12 Apr Dr. Caroline Tucker
The Social Determinants of Health Are Real
Tell us how you got into psychology?
For two reasons. One my father was alcoholic and I wanted to understand what caused that and also looking at the impact on our family and on him. The other reason was I was taking a class on abnormal psychology in undergrad (North Carolina A&T University) there was this white professor that came in his name was Dr. Heiny. I will never forget it he had this beautiful Mercedes and was impeccably dressed. I said to myself I don’t know what he is doing but I want to do what he is doing. He was a clinical psychologist and I grew up very poor economically. Give that I knew I had to help make my mom and dad’s life better.
I also just really got into in I found my passion and I wanted to be a psychology professor.
Has your psychology background given you a different perspective on health?
I focus on health generally and obesity because it is linked to hypertension, diabetes and other disparity diseases that impacts people of color disproportionately. The other part is a lot of our work focus on cancer prevention. Obesity is linked to thirteen different types of cancer, and most people do not know this.
What inspired your passion in minority & culturally sensitive nutrition?
So we’re often in the communities, specifically black and latino. Where the way love is shown is often through food and the family get togethers are around food. Food even though it is delicious and still is! All those things are linked to health issues even now part of Health Smart we work with different communities with these trainings. The other part is as people are trying to be more healthy, and eating collard greens and cabbage and by the time you put all the ham hawks and sodium back in these aren’t very healthy. People aren’t aware.
It is part of our culture, and what food means, symbolizes, and the unity that comes with it. The cultural factors are major as well as income and access to food.
Explain to us the need and the barriers to access care that racial/ethnic minorities experience.
There are barriers to healthy eating and there are barriers to healthcare. The are commonalities between the two. A barrier to healthy eating is income. People just don’t have the money to get to buy fruits and vegetables. Another healthy eating barrier is knowledge, I didn’t know that there are 10 tsp. of sugar in a 12oz can of soda. I had one women when I started health smart she said, “Dr. Tucker there is something wrong, I eat a salad for breakfast, a salad for lunch, and I eat my dinner with a salad and I still haven’t lost any weight.”
So I said “What did you put on the salad?”
“I love that ranch dressing…” she said “I have bottles of it and I put about a third a bottle on my salad.”
I told her that there are about 31 calories in 1 tsp. of ranch dressing. It was really just not knowing and a lot of that has nothing to do with income they just don’t know the information.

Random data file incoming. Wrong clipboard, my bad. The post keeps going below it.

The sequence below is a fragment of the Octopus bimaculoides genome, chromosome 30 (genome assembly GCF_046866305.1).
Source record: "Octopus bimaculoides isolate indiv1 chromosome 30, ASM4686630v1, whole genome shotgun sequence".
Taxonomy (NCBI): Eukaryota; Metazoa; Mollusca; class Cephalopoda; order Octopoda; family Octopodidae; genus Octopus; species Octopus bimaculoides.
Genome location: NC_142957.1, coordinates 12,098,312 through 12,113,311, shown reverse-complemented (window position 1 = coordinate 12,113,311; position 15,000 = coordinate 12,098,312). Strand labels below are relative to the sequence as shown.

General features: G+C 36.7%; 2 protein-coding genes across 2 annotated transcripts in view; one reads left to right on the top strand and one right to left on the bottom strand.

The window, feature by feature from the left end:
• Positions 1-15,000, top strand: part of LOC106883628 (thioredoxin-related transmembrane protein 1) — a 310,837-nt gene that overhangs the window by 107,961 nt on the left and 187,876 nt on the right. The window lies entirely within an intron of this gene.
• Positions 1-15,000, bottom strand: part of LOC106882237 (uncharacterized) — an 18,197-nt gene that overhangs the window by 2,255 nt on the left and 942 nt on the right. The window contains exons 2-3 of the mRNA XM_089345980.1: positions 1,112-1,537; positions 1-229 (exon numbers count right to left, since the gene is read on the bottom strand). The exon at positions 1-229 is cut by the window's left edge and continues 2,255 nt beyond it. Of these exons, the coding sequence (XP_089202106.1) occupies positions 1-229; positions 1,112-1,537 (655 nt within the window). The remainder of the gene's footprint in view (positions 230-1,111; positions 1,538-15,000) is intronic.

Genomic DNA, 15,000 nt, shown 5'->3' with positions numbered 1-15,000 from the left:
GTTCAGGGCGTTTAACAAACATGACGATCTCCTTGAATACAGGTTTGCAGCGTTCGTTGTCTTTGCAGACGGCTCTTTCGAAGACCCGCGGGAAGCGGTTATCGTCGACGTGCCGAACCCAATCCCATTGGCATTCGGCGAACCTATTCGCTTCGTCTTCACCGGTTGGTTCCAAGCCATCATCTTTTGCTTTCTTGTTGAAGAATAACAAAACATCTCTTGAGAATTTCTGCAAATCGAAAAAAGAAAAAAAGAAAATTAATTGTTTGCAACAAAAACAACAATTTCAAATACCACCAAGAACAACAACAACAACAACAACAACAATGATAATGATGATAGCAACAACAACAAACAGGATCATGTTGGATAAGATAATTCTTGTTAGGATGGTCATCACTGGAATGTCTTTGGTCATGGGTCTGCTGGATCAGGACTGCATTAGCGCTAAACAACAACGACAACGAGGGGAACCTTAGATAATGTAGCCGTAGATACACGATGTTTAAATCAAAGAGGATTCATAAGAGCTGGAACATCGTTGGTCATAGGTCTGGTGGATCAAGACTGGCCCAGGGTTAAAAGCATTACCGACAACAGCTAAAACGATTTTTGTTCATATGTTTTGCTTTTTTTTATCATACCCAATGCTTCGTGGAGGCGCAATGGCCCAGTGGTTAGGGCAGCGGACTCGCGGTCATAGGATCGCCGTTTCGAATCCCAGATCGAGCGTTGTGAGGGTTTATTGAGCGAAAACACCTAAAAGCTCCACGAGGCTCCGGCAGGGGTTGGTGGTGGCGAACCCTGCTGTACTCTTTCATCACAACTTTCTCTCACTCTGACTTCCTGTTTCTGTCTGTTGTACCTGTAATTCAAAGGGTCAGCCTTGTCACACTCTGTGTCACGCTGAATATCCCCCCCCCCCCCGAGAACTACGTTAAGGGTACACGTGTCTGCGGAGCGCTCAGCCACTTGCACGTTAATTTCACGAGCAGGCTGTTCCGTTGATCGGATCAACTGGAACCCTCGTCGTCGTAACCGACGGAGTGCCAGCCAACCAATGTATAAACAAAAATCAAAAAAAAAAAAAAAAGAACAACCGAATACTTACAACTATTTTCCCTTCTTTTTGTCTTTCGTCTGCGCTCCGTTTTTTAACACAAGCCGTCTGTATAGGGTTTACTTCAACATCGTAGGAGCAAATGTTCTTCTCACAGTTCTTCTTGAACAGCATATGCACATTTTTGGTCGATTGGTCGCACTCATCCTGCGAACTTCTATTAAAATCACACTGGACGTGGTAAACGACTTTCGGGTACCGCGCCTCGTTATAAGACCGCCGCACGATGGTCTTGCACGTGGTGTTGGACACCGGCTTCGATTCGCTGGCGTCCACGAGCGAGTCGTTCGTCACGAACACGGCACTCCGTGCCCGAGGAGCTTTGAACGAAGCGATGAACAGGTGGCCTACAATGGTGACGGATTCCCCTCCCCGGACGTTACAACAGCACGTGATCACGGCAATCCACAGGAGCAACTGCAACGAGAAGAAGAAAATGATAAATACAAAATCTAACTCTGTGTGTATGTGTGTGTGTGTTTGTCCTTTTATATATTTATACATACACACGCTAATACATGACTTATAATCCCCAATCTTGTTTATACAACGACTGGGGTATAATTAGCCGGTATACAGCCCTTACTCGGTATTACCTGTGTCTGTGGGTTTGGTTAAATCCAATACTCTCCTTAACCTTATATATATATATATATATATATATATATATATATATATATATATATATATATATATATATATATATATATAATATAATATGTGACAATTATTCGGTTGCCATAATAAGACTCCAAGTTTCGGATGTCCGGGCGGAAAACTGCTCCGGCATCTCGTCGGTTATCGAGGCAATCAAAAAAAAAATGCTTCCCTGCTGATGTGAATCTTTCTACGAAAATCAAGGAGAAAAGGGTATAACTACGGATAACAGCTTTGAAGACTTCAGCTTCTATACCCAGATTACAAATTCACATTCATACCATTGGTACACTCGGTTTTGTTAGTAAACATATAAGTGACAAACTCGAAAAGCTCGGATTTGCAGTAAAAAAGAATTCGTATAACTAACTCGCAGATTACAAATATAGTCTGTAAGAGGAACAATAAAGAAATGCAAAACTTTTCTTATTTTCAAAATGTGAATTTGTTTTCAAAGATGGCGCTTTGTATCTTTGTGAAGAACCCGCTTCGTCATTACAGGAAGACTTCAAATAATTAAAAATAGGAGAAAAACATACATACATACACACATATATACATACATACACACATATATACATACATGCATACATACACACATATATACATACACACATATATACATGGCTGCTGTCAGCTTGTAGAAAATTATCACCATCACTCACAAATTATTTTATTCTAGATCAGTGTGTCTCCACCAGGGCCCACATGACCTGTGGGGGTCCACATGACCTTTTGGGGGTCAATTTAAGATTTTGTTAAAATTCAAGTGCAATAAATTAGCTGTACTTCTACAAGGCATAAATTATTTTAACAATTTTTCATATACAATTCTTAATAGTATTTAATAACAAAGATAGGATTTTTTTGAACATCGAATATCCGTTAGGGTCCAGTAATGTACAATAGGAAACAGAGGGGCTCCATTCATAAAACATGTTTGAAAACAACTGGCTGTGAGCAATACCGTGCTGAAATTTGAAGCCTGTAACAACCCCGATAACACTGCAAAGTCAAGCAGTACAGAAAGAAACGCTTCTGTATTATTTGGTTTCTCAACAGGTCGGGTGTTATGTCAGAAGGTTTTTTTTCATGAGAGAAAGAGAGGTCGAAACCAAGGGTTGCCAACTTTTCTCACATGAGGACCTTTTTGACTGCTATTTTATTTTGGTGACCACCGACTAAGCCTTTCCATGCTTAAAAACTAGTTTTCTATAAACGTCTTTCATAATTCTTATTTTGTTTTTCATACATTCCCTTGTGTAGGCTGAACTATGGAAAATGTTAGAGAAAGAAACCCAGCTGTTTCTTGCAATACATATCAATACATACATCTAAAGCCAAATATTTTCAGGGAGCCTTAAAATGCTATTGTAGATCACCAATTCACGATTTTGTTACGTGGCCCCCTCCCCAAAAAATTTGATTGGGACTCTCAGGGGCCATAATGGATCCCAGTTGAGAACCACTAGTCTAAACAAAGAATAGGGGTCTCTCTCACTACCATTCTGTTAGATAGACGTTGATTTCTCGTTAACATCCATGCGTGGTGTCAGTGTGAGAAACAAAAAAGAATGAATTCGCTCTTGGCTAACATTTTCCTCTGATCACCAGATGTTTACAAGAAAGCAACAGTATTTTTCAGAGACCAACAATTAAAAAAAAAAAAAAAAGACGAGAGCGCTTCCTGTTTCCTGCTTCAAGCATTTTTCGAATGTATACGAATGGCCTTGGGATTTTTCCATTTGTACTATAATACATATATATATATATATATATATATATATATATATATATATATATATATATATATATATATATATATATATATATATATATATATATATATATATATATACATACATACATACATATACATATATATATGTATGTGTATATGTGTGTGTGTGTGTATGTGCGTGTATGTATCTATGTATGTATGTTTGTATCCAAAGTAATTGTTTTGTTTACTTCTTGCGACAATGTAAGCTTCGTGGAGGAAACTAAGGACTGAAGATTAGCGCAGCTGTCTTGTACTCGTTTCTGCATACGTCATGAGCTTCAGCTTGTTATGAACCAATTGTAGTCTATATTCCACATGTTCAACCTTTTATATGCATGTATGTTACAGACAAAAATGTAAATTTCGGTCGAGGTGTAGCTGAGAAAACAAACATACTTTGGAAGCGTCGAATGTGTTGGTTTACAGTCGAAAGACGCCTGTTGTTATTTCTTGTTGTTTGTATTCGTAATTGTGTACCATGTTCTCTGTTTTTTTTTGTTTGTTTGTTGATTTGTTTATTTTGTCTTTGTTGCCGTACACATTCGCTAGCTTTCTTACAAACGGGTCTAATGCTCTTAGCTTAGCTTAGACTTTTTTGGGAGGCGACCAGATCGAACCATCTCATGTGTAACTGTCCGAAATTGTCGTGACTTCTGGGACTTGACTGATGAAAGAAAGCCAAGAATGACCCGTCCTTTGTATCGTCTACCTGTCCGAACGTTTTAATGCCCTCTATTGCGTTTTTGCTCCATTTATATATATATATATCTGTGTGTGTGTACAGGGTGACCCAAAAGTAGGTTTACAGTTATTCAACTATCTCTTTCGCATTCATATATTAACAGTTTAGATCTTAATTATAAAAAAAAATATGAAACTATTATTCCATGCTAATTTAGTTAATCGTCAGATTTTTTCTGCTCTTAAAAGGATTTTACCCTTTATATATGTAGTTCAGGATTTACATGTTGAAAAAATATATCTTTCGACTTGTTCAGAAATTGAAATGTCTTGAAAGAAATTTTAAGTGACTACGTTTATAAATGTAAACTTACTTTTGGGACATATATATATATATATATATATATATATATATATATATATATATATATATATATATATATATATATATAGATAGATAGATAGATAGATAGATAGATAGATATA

Stress can also be barrier in lower income communities. People engage in unhealthy behaviors like drinking and smoking as ways of coping. We just experienced this in Jacksonville a lot of Black women were focusing on programs addressing obesity and they were giving reasons why they couldn’t participate. They included that they afford child care, there are real world challenges for these folks.
When we look at healthcare you have the same issues not having access. We found out that in Jacksonville weren’t even aware that some of the programs the Jacksonville Transit Authority had started. People also feel uncomfortable, that they are culturally insensitive. When you feel like you are being spoken to in an insensitive way you are not going to come back.
A barrier for both is not having the support, either rom a family member, friend, or partner. People are more likely to be healthy if they have that support.
Tell us about the Health Smarts program and what your motivation was for creating it?
All of those reasons! I felt we needed to have a program that’s anchored in health self-empowerment theory. We know we need to empower people to take charge of their health. A big part of Health Smart is motivation. We start with: what are your motivators, what are your barriers? We customize set goals and we use their motivators to to increase the likely hood of doing whatever they said as their target behaviors. Everything starts with small steps.
I created the name Health Smart because at the begging of my career at an education center. One of the students in the program was interviewed, and we were talking about healthy eating and she said, “Oh no I’m not going up to the cafeteria and asking for a salad. You know black folks don’t eat salad they are just trying to act white.”